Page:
Most mothers and all grandmothers worry that children don’t eat enough. While few infants and children pack in enough food to satisfy their parents, the more important question is whether your child is eating enough of the right kind of foods to meet his or her individual nutritional needs. And, it’s not just the quantity of food that’s important, it’s the quality and whether or not your child has a balanced diet. Here’s how to tell if the eating habits of your toddler and young child are supplying optimal nutrition:
Step 1: Check your child’s growth. Using a growth chart , plot your child’s height and weight. Ask your doctor for a copy of your infant or child’s growth records from past office visits. If your child is at the 50th percentile or higher in both height and weight, chances are she’s getting enough calories, if not a balanced diet. Significant drops in the percentile ranking on the growth chart suggest there may be a problem with under-nutrition. The percentile where your child now plots is not as informative as the degree of change from the percentiles in previous months. For example, if your child has consistently been around the 50th percentile in weight and then there is a gradual fall to a lower percentile, say the 25th percentile, over several months, take this as a clue that your child may be undernourished. Under-nourishment shows up first in a slowing of weight gain. Tapering off in height reflects a more severe, prolonged nutritional deficiency.
Remember, however, there are two normal reasons why babies’ weight will taper off on the growth chart: First, previously plump babies, when they begin burning more energy by crawling, walking, and running, will often taper off in their weight gain and drop a bit on growth chart percentiles between nine months and two years. Secondly, body type is important. Children with ectomorph body builds (tall and lanky) will normally show a drop in weight percentile while going up in height; they may wind up around the 75th percentile for height and the 25th percentile for weight. While growth charts are not infallible as indicators of optimal growth, they provide clues as to whether or not your child is getting proper nutrition.
Step 2: Examine your child for signs of nutritional deficiency . In consultation with your child’s physician, do a head-to-toe examination of your child for signs of possible nutritional deficiency:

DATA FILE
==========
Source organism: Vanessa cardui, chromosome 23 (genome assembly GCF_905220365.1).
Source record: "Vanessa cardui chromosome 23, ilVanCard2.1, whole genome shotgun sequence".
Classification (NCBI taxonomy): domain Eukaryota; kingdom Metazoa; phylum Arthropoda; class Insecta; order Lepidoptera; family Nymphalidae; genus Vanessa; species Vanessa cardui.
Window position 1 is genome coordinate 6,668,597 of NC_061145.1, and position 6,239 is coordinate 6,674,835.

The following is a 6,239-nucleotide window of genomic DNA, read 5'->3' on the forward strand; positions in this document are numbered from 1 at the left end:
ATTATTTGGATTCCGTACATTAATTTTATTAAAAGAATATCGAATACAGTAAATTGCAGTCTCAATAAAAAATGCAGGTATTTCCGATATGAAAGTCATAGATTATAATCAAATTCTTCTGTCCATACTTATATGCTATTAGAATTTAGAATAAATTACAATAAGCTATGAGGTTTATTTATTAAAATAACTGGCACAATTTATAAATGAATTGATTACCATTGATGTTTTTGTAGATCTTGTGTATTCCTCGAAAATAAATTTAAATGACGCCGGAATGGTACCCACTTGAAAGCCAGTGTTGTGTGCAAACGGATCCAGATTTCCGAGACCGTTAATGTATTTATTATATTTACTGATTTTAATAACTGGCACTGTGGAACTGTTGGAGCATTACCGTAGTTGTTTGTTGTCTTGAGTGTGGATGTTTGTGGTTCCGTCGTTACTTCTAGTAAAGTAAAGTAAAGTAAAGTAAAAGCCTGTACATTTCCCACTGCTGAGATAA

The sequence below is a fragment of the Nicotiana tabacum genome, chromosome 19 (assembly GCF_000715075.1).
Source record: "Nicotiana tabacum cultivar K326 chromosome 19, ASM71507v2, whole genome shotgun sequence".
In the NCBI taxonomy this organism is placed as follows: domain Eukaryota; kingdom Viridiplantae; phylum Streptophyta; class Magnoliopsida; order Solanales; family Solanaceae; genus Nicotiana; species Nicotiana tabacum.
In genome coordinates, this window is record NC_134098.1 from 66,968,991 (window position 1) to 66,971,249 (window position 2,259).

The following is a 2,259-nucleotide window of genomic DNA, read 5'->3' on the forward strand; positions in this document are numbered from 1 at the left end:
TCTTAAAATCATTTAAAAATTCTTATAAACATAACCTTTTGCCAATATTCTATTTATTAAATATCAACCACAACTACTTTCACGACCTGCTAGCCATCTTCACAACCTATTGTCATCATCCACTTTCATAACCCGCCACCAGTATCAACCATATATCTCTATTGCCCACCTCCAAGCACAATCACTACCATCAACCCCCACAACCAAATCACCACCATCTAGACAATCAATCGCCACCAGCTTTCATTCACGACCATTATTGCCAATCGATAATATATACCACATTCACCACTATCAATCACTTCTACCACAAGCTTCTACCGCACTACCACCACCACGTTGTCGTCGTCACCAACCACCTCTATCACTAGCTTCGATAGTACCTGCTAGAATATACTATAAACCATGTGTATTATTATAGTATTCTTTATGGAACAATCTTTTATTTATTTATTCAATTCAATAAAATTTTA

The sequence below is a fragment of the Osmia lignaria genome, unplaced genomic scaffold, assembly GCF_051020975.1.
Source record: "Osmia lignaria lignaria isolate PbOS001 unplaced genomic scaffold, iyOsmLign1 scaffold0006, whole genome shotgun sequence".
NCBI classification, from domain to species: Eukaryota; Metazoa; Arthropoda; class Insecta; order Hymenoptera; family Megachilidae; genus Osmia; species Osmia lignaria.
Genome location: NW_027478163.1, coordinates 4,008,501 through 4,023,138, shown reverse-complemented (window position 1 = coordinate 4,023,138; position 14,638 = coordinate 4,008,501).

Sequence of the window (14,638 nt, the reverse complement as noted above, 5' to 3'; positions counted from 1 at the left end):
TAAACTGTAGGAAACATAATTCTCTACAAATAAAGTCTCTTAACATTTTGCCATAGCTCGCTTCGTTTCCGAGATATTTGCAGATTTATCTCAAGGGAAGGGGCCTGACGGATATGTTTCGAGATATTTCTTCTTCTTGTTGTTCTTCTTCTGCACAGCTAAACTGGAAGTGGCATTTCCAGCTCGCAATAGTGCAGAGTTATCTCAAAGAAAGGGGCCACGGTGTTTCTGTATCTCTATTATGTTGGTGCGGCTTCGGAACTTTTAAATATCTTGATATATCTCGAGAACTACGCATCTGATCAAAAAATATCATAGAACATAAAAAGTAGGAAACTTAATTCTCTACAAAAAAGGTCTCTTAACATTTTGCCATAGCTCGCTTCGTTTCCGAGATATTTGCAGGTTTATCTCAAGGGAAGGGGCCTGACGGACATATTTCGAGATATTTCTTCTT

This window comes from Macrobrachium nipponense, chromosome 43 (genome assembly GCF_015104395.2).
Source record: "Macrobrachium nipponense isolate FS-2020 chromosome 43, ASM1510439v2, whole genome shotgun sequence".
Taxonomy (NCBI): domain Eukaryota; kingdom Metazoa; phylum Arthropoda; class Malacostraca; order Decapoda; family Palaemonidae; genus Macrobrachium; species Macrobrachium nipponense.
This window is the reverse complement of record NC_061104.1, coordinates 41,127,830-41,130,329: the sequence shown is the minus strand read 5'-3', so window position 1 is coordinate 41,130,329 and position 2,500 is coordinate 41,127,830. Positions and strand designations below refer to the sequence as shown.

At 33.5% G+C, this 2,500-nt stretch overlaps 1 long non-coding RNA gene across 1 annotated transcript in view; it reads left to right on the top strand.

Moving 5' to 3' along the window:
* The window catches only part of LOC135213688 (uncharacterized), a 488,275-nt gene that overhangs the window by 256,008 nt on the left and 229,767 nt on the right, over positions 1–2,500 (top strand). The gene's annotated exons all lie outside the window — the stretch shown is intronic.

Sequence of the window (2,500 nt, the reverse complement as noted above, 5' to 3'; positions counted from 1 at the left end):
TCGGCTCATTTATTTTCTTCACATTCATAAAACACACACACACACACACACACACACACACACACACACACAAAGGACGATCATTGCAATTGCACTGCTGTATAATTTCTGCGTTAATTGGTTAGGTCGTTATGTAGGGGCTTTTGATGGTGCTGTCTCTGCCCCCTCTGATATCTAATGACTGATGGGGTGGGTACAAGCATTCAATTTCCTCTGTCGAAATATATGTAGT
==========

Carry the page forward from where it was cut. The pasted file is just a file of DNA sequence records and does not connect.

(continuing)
- Hair: sparse, brittle, dry, and easily plucked.
- Skin: pale, dry, flaky, wrinkled, and loosely attached to muscle, easily bruised in areas not usually exposed to falls; spiders (broken blood vessels in the skin), delayed healing of wounds
- Eyes: dull, dark circles underneath
- Lips: cracking and fissures at the corners of the mouth that are slow to heal, pale
- Gums: soft and bleeding
- Teeth: brittle with many cavities
- Tongue: pale and smooth
- Nails: brittle, thin, concave
- Bones: bowed legs, prominent ribs
Note: Most of these signs indicate severe nutritional deficiencies of vitamins and minerals, as well as overall under-nutrition. If a child is only slightly undernourished, you may see only a few or none of these signs.
Step 3: Do a nutritional analysis . The first two steps will give you an indication of whether your child has a moderate to severe nutritional deficiency, but they do not tell you if your child is getting optimal nutrition for optimal growth. The only way you can be absolutely certain of that is to do a detailed nutritional analysis. Here’s how.
- Record everything your child eats for a week. Because children have such erratic eating habits, a week-long record is more informative than a daily one. Record the type of food, the brand, and the amount eaten (e.g., ounces, cups, tablespoons, pieces).
- Next, set up an appointment with a nutritionist who is knowledgeable and equipped to do nutritional analyses. The nutritionist will take your food record and put it through a computer program that analyzes the nutrient content of what the child has eaten and prints out the child’s daily average intake of calories, proteins, carbohydrates, fats, vitamins, minerals, and fiber. The nutritionist then compares these values with the RDA or optimal values for your child’s age. If deficiencies are identified, you and the nutritionist work out a plan to remedy the problems. This would include changes in the child’s diet, and possibly some supplements to make up for any vitamin and mineral deficiencies.
As you can see, this is a time-consuming process for you and the nutritionist. (It can be expensive, too, though some health insurance plans may cover the cost.) But in my own pediatric practice where I’ve struggled with finding an accurate way of determining if a child is getting enough to eat, I have found that the nutritional analysis is the only way to get the answers that parents want and the child deserves. Of course, the nutritional analysis is only as accurate as the data you put into it. Be a keen observer and an accurate recorder.
You may be surprised at the results of your child’s weekly nutritional analysis. When we do these in our pediatric practice, parents often exclaim, “I didn’t know he was eating that much junk,” or “I felt sure he was getting enough protein,” or “I really was being careful about how much sugar she ate. I didn’t realize how many foods contained so much sugar.”
If you want to bypass the nutritionist and the computer program, you can do a nutritional analysis on your own (and learn a lot about nutrition in general). Here is the resource you will need: Food Values of Portions Commonly Used by J.A.T. Pennington, Lippincott, New York, 17th edition, 1998. Using this reference and a calculator, you can add up the nutrients in all the foods your child has eaten in a week and compare the daily averages with the RDAs. This will probably take you a couple of days and a lot of paper. Putting this into a nutritional analysis computer program will produce results within a couple hours.